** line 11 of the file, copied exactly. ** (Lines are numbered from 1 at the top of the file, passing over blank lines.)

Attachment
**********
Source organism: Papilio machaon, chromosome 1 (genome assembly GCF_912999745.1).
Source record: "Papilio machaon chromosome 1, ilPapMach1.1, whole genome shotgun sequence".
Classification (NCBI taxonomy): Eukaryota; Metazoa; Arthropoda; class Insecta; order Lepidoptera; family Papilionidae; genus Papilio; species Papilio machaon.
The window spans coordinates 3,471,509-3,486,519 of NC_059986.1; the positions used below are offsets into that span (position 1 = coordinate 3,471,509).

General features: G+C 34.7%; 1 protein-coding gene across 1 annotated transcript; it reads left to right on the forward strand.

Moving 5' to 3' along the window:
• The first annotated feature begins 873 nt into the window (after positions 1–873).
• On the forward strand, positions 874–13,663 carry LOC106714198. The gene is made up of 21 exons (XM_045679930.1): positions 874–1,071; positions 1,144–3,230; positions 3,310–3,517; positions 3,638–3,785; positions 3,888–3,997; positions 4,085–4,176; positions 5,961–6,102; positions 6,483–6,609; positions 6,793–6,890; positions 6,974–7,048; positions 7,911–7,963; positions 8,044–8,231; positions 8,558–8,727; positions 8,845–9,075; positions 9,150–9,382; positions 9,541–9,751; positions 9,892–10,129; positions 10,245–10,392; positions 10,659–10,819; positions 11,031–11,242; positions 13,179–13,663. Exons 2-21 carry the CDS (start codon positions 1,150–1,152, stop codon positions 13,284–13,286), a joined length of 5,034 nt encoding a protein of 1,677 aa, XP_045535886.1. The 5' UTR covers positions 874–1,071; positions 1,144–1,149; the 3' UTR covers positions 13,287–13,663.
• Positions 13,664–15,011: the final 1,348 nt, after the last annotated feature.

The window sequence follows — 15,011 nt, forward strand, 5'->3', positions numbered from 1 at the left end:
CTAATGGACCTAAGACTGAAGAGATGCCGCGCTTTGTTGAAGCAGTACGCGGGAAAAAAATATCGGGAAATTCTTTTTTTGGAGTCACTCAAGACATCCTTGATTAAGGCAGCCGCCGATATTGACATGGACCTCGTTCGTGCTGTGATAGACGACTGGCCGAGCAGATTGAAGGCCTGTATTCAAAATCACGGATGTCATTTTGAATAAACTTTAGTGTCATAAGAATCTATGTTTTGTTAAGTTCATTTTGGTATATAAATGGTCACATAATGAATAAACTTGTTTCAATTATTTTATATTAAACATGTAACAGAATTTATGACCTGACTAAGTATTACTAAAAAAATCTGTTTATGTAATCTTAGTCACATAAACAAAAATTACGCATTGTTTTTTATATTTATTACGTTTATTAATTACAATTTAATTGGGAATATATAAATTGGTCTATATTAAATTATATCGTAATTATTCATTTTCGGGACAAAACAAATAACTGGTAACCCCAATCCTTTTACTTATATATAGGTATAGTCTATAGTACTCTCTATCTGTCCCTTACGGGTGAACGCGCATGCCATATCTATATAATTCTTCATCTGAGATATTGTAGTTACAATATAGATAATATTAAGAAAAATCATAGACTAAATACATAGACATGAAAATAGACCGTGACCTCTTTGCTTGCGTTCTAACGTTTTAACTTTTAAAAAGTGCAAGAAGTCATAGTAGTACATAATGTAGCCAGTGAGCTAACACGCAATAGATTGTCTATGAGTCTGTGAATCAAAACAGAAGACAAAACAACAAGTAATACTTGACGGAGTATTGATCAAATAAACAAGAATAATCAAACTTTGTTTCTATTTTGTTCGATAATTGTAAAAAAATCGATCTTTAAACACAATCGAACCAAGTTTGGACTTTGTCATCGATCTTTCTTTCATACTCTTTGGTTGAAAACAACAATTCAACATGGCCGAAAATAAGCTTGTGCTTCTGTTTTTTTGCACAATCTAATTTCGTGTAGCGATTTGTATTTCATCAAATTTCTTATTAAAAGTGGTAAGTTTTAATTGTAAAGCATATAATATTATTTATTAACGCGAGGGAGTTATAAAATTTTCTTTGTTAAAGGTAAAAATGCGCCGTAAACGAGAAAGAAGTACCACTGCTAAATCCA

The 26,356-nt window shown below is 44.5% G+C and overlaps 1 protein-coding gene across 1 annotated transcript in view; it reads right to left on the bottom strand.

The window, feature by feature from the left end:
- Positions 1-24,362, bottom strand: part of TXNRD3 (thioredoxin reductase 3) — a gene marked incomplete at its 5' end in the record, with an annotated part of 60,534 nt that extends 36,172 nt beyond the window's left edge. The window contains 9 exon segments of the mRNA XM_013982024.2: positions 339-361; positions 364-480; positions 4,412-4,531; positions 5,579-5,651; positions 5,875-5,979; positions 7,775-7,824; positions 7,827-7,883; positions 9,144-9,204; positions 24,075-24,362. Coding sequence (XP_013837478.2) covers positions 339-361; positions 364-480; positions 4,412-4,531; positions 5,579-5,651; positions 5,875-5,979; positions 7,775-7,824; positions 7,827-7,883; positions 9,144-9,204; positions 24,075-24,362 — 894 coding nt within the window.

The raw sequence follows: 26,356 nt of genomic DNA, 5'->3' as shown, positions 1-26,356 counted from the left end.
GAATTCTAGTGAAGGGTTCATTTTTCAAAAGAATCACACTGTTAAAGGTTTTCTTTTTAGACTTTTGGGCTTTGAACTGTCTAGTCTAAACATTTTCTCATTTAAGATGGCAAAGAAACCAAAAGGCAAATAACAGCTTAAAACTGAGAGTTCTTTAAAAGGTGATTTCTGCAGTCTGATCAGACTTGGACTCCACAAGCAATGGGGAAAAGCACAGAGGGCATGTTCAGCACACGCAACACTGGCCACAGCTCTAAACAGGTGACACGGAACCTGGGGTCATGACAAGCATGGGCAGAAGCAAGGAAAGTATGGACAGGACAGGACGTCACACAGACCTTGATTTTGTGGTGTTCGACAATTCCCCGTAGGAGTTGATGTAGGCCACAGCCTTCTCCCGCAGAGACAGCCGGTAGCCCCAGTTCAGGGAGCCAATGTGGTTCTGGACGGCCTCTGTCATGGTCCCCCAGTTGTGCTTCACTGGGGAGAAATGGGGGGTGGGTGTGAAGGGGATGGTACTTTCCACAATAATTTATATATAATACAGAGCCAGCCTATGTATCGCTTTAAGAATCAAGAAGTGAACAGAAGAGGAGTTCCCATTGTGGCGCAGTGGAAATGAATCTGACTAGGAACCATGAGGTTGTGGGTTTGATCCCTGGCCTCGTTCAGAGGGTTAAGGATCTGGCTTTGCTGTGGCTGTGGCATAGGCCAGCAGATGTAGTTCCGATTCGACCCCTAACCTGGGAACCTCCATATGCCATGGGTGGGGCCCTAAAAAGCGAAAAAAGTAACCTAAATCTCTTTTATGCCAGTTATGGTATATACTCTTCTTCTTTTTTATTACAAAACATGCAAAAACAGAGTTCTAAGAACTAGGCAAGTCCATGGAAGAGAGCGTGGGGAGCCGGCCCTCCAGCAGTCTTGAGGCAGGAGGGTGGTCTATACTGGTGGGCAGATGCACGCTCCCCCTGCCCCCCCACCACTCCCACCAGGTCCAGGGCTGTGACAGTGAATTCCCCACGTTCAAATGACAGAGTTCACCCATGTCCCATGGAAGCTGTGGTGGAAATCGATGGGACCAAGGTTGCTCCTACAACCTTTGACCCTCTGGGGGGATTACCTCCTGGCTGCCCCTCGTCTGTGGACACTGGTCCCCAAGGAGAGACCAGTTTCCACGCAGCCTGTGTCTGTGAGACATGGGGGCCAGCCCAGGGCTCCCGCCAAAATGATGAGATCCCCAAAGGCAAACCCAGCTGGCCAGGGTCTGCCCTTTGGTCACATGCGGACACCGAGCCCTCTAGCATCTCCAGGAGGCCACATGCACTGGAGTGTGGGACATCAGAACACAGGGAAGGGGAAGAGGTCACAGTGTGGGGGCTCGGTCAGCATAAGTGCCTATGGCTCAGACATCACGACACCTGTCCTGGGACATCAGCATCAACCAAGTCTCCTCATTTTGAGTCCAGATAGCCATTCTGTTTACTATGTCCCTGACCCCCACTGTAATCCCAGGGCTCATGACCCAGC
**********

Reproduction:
CTAATGGACCTAAGACTGAAGAGATGCCGCGCTTTGTTGAAGCAGTACGCGGGAAAAAAATATCGGGAAATTCTTTTTTTGGAGTCACTCAAGACATCCTTGATTAAGGCAGCCGCCGATATTGACATGGACCTCGTTCGTGCTGTGATAGACGACTGGCCGAGCAGATTGAAGGCCTGTATTCAAAATCACGGATGTCATTTTGAATAAACTTTAGTGTCATAAGAATCTATGTTTTGTTAAGTTCATTTTGGTATATAAATGGTCACATAATGAATAAACTTGTTTCAATTATTTTATATTAAACATGTAACAGAATTTATGACCTGACTAAGTATTACTAAAAAAATCTGTTTATGTAATCTTAGTCACATAAACAAAAATTACGCATTGTTTTTTATATTTATTACGTTTATTAATTACAATTTAATTGGGAATATATAAATTGGTCTATATTAAATTATATCGTAATTATTCATTTTCGGGACAAAACAAATAACTGGTAACCCCAATCCTTTTACTTATATATAGGTATAGTCTATAGTACTCTCTATCTGTCCCTTACGGGTGAACGCGCATGCCATATCTATATAATTCTTCATCTGAGATATTGTAGTTACAATATAGATAATATTAAGAAAAATCATAGACTAAATACATAGACATGAAAATAGACCGTGACCTCTTTGCTTGCGTTCTAACGTTTTAACTTTTAAAAAGTGCAAGAAGTCATAGTAGTACATAATGTAGCCAGTGAGCTAACACGCAATAGATTGTCTATGAGTCTGTGAATCAAAACAGAAGACAAAACAACAAGTAATACTTGACGGAGTATTGATCAAATAAACAAGAATAATCAAACTTTGTTTCTATTTTGTTCGATAATTGTAAAAAAATCGATCTTTAAACACAATCGAACCAAGTTTGGACTTTGTCATCGATCTTTCTTTCATACTCTTTGGTTGAAAACAACAATTCAACATGGCCGAAAATAAGCTTGTGCTTCTGTTTTTTTGCACAATCTAATTTCGTGTAGCGATTTGTATTTCATCAAATTTCTTATTAAAAGTGGTAAGTTTTAATTGTAAAGCATATAATATTATTTATTAACGCGAGGGAGTTATAAAATTTTCTTTGTTAAAGGTAAAAATGCGCCGTAAACGAGAAAGAAGTACCACTGCTAAATCCA